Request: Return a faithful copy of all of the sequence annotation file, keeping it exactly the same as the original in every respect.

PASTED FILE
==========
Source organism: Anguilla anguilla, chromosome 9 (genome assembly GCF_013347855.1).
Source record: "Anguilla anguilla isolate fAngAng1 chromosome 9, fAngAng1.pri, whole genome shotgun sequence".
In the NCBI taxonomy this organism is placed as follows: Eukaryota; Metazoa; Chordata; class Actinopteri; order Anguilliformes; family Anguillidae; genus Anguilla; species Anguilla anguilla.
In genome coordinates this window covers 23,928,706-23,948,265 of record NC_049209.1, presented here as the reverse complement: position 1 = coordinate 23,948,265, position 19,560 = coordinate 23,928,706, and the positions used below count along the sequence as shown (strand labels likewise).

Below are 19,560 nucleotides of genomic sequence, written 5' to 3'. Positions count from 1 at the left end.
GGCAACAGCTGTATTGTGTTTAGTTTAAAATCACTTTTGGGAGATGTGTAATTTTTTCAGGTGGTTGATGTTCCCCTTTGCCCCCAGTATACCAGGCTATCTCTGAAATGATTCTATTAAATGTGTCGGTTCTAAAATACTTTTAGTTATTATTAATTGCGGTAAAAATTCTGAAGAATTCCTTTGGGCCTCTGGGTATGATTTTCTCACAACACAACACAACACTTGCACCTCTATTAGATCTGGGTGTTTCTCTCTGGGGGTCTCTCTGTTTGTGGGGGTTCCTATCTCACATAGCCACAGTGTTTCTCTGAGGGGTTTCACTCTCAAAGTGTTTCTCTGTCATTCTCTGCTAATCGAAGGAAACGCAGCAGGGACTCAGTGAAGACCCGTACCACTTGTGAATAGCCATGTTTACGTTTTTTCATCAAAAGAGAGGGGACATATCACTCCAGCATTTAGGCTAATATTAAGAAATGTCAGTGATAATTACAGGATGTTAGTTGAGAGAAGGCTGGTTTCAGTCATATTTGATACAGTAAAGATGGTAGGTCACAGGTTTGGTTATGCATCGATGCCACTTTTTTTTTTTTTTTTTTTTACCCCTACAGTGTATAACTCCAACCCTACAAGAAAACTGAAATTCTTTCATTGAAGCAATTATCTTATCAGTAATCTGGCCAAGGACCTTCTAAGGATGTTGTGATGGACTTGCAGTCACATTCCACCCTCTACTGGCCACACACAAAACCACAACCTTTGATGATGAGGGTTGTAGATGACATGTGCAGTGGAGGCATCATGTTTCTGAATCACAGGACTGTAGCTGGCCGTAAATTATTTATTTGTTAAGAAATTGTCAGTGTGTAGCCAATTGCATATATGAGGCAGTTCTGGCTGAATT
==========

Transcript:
Source organism: Anguilla anguilla, chromosome 9 (genome assembly GCF_013347855.1).
Source record: "Anguilla anguilla isolate fAngAng1 chromosome 9, fAngAng1.pri, whole genome shotgun sequence".
In the NCBI taxonomy this organism is placed as follows: Eukaryota; Metazoa; Chordata; class Actinopteri; order Anguilliformes; family Anguillidae; genus Anguilla; species Anguilla anguilla.
In genome coordinates this window covers 23,928,706-23,948,265 of record NC_049209.1, presented here as the reverse complement: position 1 = coordinate 23,948,265, position 19,560 = coordinate 23,928,706, and the positions used below count along the sequence as shown (strand labels likewise).

Below are 19,560 nucleotides of genomic sequence, written 5' to 3'. Positions count from 1 at the left end.
GGCAACAGCTGTATTGTGTTTAGTTTAAAATCACTTTTGGGAGATGTGTAATTTTTTCAGGTGGTTGATGTTCCCCTTTGCCCCCAGTATACCAGGCTATCTCTGAAATGATTCTATTAAATGTGTCGGTTCTAAAATACTTTTAGTTATTATTAATTGCGGTAAAAATTCTGAAGAATTCCTTTGGGCCTCTGGGTATGATTTTCTCACAACACAACACAACACTTGCACCTCTATTAGATCTGGGTGTTTCTCTCTGGGGGTCTCTCTGTTTGTGGGGGTTCCTATCTCACATAGCCACAGTGTTTCTCTGAGGGGTTTCACTCTCAAAGTGTTTCTCTGTCATTCTCTGCTAATCGAAGGAAACGCAGCAGGGACTCAGTGAAGACCCGTACCACTTGTGAATAGCCATGTTTACGTTTTTTCATCAAAAGAGAGGGGACATATCACTCCAGCATTTAGGCTAATATTAAGAAATGTCAGTGATAATTACAGGATGTTAGTTGAGAGAAGGCTGGTTTCAGTCATATTTGATACAGTAAAGATGGTAGGTCACAGGTTTGGTTATGCATCGATGCCACTTTTTTTTTTTTTTTTTTTTACCCCTACAGTGTATAACTCCAACCCTACAAGAAAACTGAAATTCTTTCATTGAAGCAATTATCTTATCAGTAATCTGGCCAAGGACCTTCTAAGGATGTTGTGATGGACTTGCAGTCACATTCCACCCTCTACTGGCCACACACAAAACCACAACCTTTGATGATGAGGGTTGTAGATGACATGTGCAGTGGAGGCATCATGTTTCTGAATCACAGGACTGTAGCTGGCCGTAAATTATTTATTTGTTAAGAAATTGTCAGTGTGTAGCCAATTGCATATATGAGGCAGTTCTGGCTGAATT